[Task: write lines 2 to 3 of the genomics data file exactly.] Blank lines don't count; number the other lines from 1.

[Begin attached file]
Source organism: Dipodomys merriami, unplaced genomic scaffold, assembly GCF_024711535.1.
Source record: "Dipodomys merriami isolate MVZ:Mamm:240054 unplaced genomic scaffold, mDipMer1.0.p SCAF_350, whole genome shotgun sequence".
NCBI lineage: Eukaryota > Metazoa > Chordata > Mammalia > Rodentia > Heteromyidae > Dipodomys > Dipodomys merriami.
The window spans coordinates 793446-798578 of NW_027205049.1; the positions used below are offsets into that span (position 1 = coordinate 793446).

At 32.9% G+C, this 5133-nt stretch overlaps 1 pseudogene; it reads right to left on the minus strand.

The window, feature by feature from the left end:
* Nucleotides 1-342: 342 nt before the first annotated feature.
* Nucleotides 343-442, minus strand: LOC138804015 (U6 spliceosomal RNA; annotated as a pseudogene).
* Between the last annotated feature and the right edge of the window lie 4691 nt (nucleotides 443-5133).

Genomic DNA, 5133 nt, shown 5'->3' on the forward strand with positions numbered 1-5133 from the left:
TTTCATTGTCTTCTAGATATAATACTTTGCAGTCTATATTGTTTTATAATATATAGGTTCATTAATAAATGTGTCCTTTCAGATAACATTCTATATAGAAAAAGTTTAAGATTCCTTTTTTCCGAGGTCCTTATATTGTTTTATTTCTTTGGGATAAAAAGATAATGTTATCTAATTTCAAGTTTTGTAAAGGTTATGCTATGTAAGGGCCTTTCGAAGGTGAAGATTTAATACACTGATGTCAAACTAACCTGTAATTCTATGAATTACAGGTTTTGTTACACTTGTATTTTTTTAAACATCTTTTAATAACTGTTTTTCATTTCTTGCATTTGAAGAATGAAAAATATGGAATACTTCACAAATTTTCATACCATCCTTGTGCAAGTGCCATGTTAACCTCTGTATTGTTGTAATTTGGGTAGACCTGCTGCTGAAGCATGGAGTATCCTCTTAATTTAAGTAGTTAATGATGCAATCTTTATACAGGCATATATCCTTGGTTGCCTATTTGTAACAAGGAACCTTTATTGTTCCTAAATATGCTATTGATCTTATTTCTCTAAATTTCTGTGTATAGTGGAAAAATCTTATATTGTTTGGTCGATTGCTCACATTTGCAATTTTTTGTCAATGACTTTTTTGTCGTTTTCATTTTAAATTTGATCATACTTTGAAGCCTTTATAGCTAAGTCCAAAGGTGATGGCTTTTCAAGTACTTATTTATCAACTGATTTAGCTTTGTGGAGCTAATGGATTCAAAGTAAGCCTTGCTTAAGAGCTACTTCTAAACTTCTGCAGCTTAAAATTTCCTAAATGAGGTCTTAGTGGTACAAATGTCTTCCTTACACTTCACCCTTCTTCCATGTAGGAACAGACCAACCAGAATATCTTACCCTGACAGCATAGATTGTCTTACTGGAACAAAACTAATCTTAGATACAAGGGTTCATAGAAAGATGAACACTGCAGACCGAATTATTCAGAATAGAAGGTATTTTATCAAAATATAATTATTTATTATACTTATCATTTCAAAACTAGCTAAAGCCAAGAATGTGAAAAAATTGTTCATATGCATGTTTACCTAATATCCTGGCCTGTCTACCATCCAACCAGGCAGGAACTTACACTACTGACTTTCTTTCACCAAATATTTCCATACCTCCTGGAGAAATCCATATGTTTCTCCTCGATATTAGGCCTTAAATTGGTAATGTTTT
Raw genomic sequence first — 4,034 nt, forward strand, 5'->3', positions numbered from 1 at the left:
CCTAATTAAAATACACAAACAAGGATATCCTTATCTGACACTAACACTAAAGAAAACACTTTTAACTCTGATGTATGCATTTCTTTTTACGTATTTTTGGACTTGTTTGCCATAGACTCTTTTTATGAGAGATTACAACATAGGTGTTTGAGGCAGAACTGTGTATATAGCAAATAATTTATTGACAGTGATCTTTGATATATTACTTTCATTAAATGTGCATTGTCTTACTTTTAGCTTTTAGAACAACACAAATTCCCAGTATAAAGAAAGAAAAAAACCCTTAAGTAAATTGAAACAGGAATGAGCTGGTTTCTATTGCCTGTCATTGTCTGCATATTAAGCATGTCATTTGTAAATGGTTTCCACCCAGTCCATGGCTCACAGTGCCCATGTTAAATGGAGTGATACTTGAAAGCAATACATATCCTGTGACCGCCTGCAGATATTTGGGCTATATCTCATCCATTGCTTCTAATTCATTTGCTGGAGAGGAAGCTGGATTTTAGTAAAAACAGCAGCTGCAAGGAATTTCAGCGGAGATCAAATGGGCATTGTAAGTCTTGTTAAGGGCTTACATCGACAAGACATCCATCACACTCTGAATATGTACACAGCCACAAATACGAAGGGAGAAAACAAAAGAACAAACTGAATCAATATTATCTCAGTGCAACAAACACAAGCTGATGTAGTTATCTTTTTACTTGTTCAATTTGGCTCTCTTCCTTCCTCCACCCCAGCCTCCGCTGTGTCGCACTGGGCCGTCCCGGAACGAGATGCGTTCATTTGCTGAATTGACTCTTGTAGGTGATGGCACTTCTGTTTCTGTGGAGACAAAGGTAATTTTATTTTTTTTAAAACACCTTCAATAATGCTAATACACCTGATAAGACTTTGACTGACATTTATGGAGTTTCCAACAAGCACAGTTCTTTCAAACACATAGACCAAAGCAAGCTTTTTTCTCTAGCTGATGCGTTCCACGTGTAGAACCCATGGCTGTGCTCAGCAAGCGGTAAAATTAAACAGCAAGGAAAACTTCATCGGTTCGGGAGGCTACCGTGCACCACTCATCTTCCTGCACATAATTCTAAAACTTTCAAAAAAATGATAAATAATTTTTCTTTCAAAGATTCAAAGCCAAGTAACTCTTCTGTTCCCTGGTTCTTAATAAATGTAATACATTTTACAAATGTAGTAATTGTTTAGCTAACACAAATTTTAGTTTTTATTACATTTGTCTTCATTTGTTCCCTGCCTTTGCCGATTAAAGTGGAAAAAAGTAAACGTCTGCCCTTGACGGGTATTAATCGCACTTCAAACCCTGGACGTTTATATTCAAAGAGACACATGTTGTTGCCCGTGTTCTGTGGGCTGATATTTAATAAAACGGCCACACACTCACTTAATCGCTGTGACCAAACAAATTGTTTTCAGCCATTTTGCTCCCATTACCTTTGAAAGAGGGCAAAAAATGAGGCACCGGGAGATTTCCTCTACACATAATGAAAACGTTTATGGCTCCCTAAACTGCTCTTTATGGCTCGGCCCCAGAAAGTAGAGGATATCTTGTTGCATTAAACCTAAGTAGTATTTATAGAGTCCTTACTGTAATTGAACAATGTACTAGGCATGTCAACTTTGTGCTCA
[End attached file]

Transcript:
Source record: "Dipodomys merriami isolate MVZ:Mamm:240054 unplaced genomic scaffold, mDipMer1.0.p SCAF_350, whole genome shotgun sequence".
NCBI lineage: Eukaryota > Metazoa > Chordata > Mammalia > Rodentia > Heteromyidae > Dipodomys > Dipodomys merriami.